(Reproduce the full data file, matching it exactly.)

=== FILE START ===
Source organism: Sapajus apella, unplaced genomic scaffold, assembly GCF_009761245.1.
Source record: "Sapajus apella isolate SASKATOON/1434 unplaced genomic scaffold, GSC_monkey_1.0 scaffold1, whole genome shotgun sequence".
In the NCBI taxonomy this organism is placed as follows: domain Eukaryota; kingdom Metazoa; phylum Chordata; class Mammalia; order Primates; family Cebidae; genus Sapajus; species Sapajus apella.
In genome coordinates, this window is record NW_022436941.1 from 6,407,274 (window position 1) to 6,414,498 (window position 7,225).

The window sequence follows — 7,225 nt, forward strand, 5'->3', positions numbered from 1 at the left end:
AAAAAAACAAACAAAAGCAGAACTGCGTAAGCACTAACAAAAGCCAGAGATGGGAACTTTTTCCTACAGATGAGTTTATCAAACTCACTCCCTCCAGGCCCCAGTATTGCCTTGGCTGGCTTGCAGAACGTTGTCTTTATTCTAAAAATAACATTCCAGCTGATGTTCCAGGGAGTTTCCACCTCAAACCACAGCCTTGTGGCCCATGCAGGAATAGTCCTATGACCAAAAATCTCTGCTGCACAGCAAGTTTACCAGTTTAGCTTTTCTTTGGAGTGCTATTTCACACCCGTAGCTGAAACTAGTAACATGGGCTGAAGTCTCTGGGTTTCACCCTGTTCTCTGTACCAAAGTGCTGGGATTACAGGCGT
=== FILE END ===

Source organism: Sapajus apella, unplaced genomic scaffold, assembly GCF_009761245.1.
Source record: "Sapajus apella isolate SASKATOON/1434 unplaced genomic scaffold, GSC_monkey_1.0 scaffold1, whole genome shotgun sequence".
In the NCBI taxonomy this organism is placed as follows: domain Eukaryota; kingdom Metazoa; phylum Chordata; class Mammalia; order Primates; family Cebidae; genus Sapajus; species Sapajus apella.
In genome coordinates, this window is record NW_022436941.1 from 6,407,274 (window position 1) to 6,414,498 (window position 7,225).

The window sequence follows — 7,225 nt, forward strand, 5'->3', positions numbered from 1 at the left end:
AAAAAAACAAACAAAAGCAGAACTGCGTAAGCACTAACAAAAGCCAGAGATGGGAACTTTTTCCTACAGATGAGTTTATCAAACTCACTCCCTCCAGGCCCCAGTATTGCCTTGGCTGGCTTGCAGAACGTTGTCTTTATTCTAAAAATAACATTCCAGCTGATGTTCCAGGGAGTTTCCACCTCAAACCACAGCCTTGTGGCCCATGCAGGAATAGTCCTATGACCAAAAATCTCTGCTGCACAGCAAGTTTACCAGTTTAGCTTTTCTTTGGAGTGCTATTTCACACCCGTAGCTGAAACTAGTAACATGGGCTGAAGTCTCTGGGTTTCACCCTGTTCTCTGTACCAAAGTGCTGGGATTACAGGCGT